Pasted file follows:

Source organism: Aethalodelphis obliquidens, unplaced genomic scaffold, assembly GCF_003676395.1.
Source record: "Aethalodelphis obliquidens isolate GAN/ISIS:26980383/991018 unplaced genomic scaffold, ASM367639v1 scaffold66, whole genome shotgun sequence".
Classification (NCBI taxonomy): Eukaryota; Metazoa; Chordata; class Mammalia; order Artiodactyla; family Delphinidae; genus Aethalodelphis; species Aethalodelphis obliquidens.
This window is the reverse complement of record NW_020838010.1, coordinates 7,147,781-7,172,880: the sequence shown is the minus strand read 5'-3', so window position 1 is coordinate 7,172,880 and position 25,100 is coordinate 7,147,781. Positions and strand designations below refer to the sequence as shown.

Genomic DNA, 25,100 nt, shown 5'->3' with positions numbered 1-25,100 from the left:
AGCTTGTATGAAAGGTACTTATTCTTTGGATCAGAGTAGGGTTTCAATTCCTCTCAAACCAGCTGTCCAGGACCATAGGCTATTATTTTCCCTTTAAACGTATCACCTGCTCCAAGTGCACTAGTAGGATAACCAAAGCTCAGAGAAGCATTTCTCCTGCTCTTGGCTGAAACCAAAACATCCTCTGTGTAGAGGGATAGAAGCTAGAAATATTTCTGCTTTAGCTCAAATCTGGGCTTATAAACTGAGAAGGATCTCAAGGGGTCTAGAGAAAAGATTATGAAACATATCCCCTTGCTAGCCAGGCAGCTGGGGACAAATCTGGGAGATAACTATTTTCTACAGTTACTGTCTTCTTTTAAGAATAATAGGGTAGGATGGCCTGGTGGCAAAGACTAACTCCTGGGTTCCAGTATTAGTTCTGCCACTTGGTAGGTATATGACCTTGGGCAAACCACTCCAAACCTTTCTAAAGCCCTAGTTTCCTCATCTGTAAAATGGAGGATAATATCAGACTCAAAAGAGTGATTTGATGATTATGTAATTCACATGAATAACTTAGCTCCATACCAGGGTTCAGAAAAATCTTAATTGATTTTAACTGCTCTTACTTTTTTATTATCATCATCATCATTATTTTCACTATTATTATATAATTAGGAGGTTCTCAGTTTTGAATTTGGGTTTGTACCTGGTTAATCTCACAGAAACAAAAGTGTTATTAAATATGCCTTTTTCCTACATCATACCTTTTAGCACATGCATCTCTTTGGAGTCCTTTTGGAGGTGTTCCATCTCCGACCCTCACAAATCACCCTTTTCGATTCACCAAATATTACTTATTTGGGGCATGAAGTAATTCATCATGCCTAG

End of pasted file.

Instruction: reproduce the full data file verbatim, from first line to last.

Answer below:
Source organism: Aethalodelphis obliquidens, unplaced genomic scaffold, assembly GCF_003676395.1.
Source record: "Aethalodelphis obliquidens isolate GAN/ISIS:26980383/991018 unplaced genomic scaffold, ASM367639v1 scaffold66, whole genome shotgun sequence".
Classification (NCBI taxonomy): Eukaryota; Metazoa; Chordata; class Mammalia; order Artiodactyla; family Delphinidae; genus Aethalodelphis; species Aethalodelphis obliquidens.
This window is the reverse complement of record NW_020838010.1, coordinates 7,147,781-7,172,880: the sequence shown is the minus strand read 5'-3', so window position 1 is coordinate 7,172,880 and position 25,100 is coordinate 7,147,781. Positions and strand designations below refer to the sequence as shown.

Genomic DNA, 25,100 nt, shown 5'->3' with positions numbered 1-25,100 from the left:
AGCTTGTATGAAAGGTACTTATTCTTTGGATCAGAGTAGGGTTTCAATTCCTCTCAAACCAGCTGTCCAGGACCATAGGCTATTATTTTCCCTTTAAACGTATCACCTGCTCCAAGTGCACTAGTAGGATAACCAAAGCTCAGAGAAGCATTTCTCCTGCTCTTGGCTGAAACCAAAACATCCTCTGTGTAGAGGGATAGAAGCTAGAAATATTTCTGCTTTAGCTCAAATCTGGGCTTATAAACTGAGAAGGATCTCAAGGGGTCTAGAGAAAAGATTATGAAACATATCCCCTTGCTAGCCAGGCAGCTGGGGACAAATCTGGGAGATAACTATTTTCTACAGTTACTGTCTTCTTTTAAGAATAATAGGGTAGGATGGCCTGGTGGCAAAGACTAACTCCTGGGTTCCAGTATTAGTTCTGCCACTTGGTAGGTATATGACCTTGGGCAAACCACTCCAAACCTTTCTAAAGCCCTAGTTTCCTCATCTGTAAAATGGAGGATAATATCAGACTCAAAAGAGTGATTTGATGATTATGTAATTCACATGAATAACTTAGCTCCATACCAGGGTTCAGAAAAATCTTAATTGATTTTAACTGCTCTTACTTTTTTATTATCATCATCATCATTATTTTCACTATTATTATATAATTAGGAGGTTCTCAGTTTTGAATTTGGGTTTGTACCTGGTTAATCTCACAGAAACAAAAGTGTTATTAAATATGCCTTTTTCCTACATCATACCTTTTAGCACATGCATCTCTTTGGAGTCCTTTTGGAGGTGTTCCATCTCCGACCCTCACAAATCACCCTTTTCGATTCACCAAATATTACTTATTTGGGGCATGAAGTAATTCATCATGCCTAG